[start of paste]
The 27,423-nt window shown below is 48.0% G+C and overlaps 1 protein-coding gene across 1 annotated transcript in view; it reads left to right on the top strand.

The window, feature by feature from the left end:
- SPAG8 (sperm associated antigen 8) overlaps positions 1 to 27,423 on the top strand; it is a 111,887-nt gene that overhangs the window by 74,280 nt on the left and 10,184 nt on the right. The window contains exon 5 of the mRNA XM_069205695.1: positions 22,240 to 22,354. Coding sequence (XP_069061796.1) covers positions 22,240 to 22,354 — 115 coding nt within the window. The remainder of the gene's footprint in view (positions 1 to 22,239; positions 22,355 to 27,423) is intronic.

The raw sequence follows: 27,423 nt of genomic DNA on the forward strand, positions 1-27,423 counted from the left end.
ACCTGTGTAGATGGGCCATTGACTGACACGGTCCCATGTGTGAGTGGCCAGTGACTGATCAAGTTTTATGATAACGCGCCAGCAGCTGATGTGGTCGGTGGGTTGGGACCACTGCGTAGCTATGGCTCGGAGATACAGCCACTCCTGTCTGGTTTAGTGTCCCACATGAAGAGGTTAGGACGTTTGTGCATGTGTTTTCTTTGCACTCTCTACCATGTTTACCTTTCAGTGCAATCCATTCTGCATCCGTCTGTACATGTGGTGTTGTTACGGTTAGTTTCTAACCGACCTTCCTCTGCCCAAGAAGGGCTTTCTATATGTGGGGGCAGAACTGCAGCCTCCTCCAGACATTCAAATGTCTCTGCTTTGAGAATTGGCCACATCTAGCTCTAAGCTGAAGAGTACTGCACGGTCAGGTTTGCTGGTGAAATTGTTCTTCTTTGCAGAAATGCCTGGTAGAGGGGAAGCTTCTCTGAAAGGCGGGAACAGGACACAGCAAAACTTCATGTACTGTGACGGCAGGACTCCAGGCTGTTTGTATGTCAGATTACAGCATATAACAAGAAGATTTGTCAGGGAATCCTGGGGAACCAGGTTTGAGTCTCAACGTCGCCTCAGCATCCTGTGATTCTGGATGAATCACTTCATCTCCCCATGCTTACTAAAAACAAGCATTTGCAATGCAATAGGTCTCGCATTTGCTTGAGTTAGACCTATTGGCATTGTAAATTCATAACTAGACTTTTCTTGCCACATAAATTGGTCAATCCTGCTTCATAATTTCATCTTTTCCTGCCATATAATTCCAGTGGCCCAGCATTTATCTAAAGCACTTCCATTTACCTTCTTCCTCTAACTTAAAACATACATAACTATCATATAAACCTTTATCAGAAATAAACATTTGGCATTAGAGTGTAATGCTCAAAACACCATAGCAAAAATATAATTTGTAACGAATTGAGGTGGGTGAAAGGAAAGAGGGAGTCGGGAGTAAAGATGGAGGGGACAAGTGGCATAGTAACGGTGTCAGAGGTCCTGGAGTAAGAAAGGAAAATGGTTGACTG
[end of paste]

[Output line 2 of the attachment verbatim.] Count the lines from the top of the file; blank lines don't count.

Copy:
The window, feature by feature from the left end: